6. Stop paralyzing your first draft by searching for the perfect word. In fact, give yourself permission to write a shitty first draft. (Let me pause again to take a deep breath because I don't do this at all and this might be part of my problem.) In books I'm reading, I'm seeing over and over your prime objective in writing a first draft should be to get the story down. As THE Nora says, "You can't edit a blank page." But my rebellious mind growls, "Sounds too much like a long outline to me. Then I'll have to go back and rewrite the entire darn thing. I won't be able to send my critique partners a chapter until the book is finished and edited." I know me. I won't do it.

But...but I can try to force my inner editor to take a hike while I write a chapter...okay, okay, a scene. I can start by striving for writing a crappy scene before I nudge my inner editor to take over. Lately she's been correcting every stinking sentence. She and I are at odds more often than not. Lawd, I hate a grumpy woman.

So these half-dozen truths are my goals to conquer. What are your goals? Do you have any writing tips to add to the list?


20 comments:

Mary Ricksen said...

Vonnie you are so insightful. Now if I can only get myself back into the groove. I seem to be floating off in nowhereville, wondering what is stopping me from finishing that last third of a story. I am floundering...But, I'll get there!

Joanne Stewart said...

I would agree with all of these. I can't entirely call this work, though, except maybe to my husband and kids. That sucks the fun out of it for me, puts my head in a head space that's not very conducive to creative writing. Though, I do treat it like a job. I get up every morning and sit down at my computer.

#5 and 6 are the banes of my existence. My self doubt can be a killer. I have to tell myself every single time I hear my doubt start to creep in that it's only my fear, or that fear cripples me. My inner editor is a harsh witch and shutting her up is difficult. I tend to need to be in the mood to write or I sit there staring at a blank page. The words refuse to come. But sometimes, getting into the game is as simple as forcing myself to start writing crap.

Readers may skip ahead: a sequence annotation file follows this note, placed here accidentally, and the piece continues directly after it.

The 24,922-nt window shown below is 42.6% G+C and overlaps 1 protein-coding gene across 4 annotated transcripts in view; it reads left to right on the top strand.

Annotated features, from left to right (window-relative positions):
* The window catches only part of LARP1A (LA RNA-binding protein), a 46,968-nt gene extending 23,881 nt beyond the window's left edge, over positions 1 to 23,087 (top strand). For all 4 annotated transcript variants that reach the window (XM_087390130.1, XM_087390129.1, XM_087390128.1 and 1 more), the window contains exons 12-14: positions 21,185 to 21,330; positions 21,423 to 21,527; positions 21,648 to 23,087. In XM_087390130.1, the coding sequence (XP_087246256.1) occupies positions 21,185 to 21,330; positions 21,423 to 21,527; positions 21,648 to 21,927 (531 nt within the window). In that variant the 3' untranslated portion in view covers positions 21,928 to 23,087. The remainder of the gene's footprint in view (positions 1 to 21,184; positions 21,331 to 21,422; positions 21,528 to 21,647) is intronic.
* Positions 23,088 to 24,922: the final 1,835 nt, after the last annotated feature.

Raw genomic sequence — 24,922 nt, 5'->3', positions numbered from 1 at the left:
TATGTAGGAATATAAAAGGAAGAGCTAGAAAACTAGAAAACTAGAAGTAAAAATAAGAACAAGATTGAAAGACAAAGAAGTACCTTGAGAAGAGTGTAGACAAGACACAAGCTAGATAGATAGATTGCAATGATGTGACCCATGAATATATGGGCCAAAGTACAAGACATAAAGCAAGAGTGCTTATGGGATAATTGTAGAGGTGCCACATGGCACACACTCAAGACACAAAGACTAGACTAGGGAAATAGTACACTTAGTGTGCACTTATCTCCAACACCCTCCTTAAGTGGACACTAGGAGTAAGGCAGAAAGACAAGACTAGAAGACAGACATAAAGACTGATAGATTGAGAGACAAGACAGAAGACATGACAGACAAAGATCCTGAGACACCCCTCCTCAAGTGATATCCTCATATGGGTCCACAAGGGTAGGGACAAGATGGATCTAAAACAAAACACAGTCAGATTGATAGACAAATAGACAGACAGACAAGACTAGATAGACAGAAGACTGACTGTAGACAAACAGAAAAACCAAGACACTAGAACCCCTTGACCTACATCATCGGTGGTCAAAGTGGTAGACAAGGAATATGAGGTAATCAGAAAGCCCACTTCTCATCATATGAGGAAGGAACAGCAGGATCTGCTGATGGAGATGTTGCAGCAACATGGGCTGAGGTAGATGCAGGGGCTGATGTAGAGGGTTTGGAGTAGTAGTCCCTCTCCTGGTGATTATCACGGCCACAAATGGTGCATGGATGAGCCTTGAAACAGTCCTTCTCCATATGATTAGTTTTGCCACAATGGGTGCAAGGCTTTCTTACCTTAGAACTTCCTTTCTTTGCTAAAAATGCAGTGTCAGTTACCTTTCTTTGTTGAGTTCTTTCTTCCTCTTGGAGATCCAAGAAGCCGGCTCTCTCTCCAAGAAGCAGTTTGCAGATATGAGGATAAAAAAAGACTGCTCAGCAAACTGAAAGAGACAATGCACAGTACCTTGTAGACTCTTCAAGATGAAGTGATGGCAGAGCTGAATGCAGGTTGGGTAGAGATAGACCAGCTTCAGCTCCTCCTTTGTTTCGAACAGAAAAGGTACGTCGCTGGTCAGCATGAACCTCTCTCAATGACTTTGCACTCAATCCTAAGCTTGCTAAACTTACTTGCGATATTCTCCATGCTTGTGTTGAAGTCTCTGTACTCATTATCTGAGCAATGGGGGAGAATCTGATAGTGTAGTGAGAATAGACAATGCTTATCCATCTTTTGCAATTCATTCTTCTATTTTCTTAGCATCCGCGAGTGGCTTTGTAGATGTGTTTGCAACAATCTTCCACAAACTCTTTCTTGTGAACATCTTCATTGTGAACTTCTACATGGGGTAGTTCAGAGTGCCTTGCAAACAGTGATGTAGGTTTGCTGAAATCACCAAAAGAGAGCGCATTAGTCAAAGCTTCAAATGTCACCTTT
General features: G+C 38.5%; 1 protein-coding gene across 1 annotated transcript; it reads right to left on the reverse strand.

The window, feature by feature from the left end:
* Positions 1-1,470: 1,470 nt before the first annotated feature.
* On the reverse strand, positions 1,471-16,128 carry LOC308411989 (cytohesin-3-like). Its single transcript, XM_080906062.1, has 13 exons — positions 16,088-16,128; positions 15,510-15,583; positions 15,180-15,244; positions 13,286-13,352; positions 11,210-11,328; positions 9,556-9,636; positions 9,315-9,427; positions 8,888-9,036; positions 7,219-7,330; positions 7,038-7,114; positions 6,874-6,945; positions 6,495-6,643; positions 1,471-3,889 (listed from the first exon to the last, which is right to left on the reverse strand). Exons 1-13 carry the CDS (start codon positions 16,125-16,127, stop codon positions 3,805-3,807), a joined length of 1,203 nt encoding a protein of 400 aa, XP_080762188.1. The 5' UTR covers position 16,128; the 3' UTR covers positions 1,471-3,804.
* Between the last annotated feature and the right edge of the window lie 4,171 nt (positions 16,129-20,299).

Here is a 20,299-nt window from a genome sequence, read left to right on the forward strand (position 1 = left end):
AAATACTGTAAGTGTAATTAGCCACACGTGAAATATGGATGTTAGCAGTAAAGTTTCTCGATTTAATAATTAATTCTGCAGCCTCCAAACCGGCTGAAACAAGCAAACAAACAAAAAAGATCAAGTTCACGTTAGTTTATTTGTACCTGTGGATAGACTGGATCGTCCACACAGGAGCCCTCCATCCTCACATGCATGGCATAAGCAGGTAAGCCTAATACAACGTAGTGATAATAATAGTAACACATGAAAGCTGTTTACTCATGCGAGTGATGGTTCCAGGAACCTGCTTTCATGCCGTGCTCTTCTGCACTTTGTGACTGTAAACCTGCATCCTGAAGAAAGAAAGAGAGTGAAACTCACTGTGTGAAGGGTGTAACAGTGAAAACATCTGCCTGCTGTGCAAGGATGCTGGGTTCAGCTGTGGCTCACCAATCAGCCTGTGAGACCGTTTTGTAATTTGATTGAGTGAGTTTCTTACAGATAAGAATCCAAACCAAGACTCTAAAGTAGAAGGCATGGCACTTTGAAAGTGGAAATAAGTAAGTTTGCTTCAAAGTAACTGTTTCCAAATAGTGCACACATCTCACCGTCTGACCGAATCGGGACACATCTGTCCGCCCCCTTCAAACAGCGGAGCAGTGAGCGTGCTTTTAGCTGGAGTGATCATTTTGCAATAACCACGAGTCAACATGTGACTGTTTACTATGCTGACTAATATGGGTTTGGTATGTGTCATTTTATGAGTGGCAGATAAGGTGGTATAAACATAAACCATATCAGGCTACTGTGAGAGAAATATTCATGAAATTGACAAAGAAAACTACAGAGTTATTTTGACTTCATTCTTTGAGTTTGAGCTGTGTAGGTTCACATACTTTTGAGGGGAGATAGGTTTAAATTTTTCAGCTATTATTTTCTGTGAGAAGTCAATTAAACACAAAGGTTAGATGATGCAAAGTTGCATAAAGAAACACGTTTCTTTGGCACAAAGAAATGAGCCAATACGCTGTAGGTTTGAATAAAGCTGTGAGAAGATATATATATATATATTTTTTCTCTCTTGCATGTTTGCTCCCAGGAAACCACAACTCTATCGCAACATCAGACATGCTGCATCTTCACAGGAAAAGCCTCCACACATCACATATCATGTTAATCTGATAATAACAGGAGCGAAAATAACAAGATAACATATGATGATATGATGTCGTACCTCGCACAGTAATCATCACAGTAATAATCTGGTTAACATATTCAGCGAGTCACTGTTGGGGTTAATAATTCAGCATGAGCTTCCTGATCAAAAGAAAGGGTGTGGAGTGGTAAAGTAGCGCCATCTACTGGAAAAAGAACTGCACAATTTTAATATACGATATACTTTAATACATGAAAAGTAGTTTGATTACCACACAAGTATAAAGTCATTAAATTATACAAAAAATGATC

I cannot, however, no matter how hard I try, write in a noisy house. Which is what I'm currently trying to do. I'm having so much trouble finishing this bleeping chapter, because everybody got up for the day. lol

Oh, #5. You know what's funny about that, Vonnie? I do the same thing every single time I read one of yours. ;)

Great advice, my friend. Great advice.

Vonnie Davis ~ Romance Author said...

Mary, I am so with you. I'm wondering what's wrong with my drive. I used to turn out a book every 3-4 months. I haven't finished anything in 5 months. I'm writing...kinda. But can't get in the groove again. I need discipline. I truly do.

Vonnie Davis ~ Romance Author said...

Joanne, I like either quiet or the low drone of sporting events while I write. Turn the TV volume down to wear I can almost hear it and I can slip into the zone. Calvin, though, likes to blare the stereo in the den, in the garage and the CD player in the kitchen--all on different CD's and all at the same time. Drives me bonkers!!! I slip in earplugs. LOL

I think our insecurities are part and parcel of our creative souls. We feel things deeper and in a different way than non-writers. On one hand, it's a blessing for it takes us deep into our craft. On the other hand, it can be crippling for it ramps up the self-doubt. Working through the maze of not feeling good enough can often have us teetering on the line of reason.

RE Mullins said...

This is so me. I stare out the window trying to capture that elusive but perfect word. I will take your advice to heart and try to power through.

R.E. Mullins

Vonnie Davis ~ Romance Author said...

R.E. there's much to be said for the perfect word, the more powerful word, but the time for pulling it out is during edits once the complete story is penned or on the computer. This is an issue I struggle with, too. I think a chapter has to be perfect before I can move onto the next one. Sometimes I find I edit the spirit right out of the story. Thanks for stopping by.

LaVerne Clark said...